Heather Tierney-Moore OBE Reflects on What International Nurses’ Day Means to Her
For me, International Nurses’ Day is an opportunity to reflect, recognise and celebrate the contribution of nursing in the past, in the present and look to the future. It’s a day when nurses and nursing can be just a little bit self-indulgent whilst respecting all our other colleagues, who are not nurses, but without whom we could not succeed. So apologies to any non-nursing colleagues who are reading this if you don’t get a mention – its only today that will happen!
Over 40 years ago I chose to become a student nurse and I immediately knew it was the right decision but could never have imagined the career I would have as a result. It’s not always been easy but I have never regretted that decision.
So today is the time to recognise and celebrate all the wonderful professions that the nursing family encompasses.
Too often in the press the focus is solely on hospital nurses. Don’t get me wrong, they are wonderful…I know, I was one for a number of years… but the range and scope of what is achieved by the wider community of nurses equally needs to be highlighted and appreciated.
Some of the great things about nurses, and there are many I have to say, is their ability to make a positive difference to people’s lives wherever they choose to work and their ability to adapt to different settings, rise to new challenges and develop new skills to meet whatever need emerges. Nurses go where they are needed and don’t let unhelpful barriers get in the way of doing what needs to be done for high quality, safe care.
I know things are really tough for nurses in the NHS, in Social Care and the Independent Sector at the moment and yet, every day, I see colleagues going the extra mile, doing the very best they can, whether they are in the front line of care delivery or crucially in organisations like ourselves, ensuring we do our bit to support our clinical colleagues.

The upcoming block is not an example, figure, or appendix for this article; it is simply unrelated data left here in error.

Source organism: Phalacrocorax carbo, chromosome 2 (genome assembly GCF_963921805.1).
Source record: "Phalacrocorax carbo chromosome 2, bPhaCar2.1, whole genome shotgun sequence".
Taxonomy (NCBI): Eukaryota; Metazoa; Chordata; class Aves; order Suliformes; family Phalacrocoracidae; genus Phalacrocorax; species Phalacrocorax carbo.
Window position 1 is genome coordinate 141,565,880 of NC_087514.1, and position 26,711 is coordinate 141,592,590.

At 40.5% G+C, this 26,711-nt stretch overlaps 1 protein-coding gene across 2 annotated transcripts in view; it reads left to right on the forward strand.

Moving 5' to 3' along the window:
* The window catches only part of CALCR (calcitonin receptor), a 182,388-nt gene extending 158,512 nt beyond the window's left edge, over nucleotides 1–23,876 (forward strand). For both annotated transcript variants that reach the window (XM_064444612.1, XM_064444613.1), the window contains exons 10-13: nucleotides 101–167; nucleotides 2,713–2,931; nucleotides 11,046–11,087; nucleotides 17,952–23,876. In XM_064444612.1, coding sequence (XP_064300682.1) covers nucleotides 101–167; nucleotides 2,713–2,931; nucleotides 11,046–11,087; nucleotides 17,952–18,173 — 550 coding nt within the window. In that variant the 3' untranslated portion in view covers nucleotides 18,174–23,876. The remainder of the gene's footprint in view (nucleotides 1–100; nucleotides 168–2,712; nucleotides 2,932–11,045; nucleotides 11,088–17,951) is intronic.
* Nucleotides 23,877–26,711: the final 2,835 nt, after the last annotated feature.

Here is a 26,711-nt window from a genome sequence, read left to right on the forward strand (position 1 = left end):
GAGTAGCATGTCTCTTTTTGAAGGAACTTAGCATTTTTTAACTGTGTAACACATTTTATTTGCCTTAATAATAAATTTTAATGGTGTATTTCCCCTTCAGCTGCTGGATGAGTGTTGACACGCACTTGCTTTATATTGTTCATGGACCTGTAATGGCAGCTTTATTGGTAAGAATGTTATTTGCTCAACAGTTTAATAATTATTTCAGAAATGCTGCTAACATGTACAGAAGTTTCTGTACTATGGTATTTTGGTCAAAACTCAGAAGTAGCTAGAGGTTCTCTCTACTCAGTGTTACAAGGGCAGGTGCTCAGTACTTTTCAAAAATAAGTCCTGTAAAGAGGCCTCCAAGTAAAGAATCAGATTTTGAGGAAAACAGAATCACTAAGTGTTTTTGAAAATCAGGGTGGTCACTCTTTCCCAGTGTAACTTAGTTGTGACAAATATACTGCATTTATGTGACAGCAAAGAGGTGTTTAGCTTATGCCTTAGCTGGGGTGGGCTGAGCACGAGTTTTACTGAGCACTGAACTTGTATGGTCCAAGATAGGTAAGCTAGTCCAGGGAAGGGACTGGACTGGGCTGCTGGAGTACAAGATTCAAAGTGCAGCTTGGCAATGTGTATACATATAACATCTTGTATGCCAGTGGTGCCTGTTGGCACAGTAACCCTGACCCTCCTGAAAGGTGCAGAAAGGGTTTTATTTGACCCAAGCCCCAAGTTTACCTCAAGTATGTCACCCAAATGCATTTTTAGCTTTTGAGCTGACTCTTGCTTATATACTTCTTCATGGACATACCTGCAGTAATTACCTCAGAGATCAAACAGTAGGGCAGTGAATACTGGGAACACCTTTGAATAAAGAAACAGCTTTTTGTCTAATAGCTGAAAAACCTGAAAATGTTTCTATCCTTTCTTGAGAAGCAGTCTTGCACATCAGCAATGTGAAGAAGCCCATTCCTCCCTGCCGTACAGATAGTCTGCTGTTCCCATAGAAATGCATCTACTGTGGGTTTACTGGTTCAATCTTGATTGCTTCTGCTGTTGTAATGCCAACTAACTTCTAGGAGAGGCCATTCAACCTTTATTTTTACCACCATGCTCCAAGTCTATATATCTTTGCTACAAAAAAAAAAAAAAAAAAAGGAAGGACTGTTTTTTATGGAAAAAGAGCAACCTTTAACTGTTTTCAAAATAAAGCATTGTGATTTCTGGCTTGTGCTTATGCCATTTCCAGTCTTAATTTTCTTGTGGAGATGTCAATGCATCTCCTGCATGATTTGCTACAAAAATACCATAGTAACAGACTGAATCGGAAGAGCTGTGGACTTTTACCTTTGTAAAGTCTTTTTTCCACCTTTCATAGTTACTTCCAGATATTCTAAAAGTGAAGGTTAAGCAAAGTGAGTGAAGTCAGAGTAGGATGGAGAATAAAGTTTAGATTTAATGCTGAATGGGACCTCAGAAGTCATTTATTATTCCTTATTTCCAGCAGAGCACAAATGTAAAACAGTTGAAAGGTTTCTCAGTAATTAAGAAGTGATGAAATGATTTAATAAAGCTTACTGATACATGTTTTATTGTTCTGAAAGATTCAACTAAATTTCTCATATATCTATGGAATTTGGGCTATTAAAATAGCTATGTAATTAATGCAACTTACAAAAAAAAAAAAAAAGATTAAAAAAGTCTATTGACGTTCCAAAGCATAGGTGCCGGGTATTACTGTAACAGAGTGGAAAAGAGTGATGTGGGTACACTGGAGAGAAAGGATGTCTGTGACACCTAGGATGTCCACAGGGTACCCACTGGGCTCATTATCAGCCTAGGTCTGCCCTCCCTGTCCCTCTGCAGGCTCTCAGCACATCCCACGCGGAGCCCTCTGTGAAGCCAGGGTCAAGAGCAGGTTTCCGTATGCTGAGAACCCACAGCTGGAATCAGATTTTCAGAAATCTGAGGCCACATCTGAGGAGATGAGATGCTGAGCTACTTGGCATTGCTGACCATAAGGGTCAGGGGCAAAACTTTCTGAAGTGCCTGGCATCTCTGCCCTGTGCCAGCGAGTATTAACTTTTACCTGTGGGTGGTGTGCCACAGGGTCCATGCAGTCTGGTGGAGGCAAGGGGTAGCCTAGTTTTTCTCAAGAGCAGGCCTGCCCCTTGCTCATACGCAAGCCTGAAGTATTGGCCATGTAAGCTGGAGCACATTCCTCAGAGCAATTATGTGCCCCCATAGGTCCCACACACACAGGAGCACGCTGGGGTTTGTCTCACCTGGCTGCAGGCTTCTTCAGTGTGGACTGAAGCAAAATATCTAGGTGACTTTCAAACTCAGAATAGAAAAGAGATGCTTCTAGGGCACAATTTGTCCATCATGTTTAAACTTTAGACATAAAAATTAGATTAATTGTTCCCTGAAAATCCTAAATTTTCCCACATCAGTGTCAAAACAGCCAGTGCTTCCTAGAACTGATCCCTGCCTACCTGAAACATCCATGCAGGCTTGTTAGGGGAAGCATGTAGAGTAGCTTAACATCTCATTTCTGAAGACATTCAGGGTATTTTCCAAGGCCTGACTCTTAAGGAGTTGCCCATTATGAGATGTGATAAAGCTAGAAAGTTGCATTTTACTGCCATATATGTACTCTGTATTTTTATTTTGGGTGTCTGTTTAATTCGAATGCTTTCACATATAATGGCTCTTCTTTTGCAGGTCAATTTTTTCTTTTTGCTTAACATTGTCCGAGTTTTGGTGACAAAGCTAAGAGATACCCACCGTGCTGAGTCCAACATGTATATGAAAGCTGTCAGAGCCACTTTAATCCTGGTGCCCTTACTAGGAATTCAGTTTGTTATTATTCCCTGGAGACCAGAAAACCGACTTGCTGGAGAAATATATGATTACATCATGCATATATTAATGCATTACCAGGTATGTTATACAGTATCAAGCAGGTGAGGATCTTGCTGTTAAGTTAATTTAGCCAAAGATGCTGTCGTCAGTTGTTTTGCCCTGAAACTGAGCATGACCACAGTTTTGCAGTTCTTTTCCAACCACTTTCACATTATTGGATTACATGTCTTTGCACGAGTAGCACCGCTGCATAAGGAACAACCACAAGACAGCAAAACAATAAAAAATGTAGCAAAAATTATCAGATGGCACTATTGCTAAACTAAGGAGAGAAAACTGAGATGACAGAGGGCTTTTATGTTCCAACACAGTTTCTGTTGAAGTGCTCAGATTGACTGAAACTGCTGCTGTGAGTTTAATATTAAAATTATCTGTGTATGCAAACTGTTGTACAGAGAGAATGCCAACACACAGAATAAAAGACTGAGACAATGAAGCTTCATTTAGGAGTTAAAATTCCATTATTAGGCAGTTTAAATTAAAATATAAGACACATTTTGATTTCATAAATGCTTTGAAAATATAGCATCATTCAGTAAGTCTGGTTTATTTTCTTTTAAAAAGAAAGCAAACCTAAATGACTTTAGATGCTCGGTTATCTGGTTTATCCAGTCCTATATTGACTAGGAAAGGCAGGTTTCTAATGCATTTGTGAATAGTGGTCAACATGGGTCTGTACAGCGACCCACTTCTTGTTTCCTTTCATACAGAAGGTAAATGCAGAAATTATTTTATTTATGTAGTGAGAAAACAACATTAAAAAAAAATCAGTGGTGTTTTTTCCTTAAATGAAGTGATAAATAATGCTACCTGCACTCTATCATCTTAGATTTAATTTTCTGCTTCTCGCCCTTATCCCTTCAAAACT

However, on International Nurses’ Day, I think it’s also important to remember colleagues who are much less fortunate than those of us in the UK. Those in the war zones trying to offer care whilst putting their own lives in danger and the lives of their families. Those who lack the basic essentials of reliable clean water and electricity supply, never mind the kind of medical devices and consumables that we provide to the NHS every day. Those who face persecution and imprisonment for supporting women under their care to live their lives as they would choose and make choices about their bodies. None of this diminishes the challenges we face here in the UK but its important to recognise and remember.
Throughout history, nurses have been pioneers, innovators, shown courage and tenacity whilst maintaining their deep compassion and hold true to their values. All those attributes are just as important today, and will be for the foreseeable future, as they have ever been. The world is changing around us, the need for transformation and leadership is as great as it has ever been.
As Chair of the Board for NHS Supply Chain, I am excited by the plans we have chosen to make to deliver our ambitious strategy and maximise our contribution to the NHS. I am going to draw upon all of the attributes I have developed and experiences I have had throughout my career to help us achieve them. I am delighted that new nursing colleagues have recently joined our team to help with that endeavour and I look forward to meeting you and learning from you. I know that our nursing colleagues across the NHS need us to play our part in helping deliver great care and continue in the fine traditions of nursing. Being great team players and supportive colleagues and leading and supporting colleagues, leading and supporting change and innovations, developing your skills to be the best you can be caring deeply about making a positive difference to people’s lives.
Its what has been the key driver throughout my career and makes me proud to be part of NHS Supply Chain and our celebrations and reflections on International Nurses’ Day.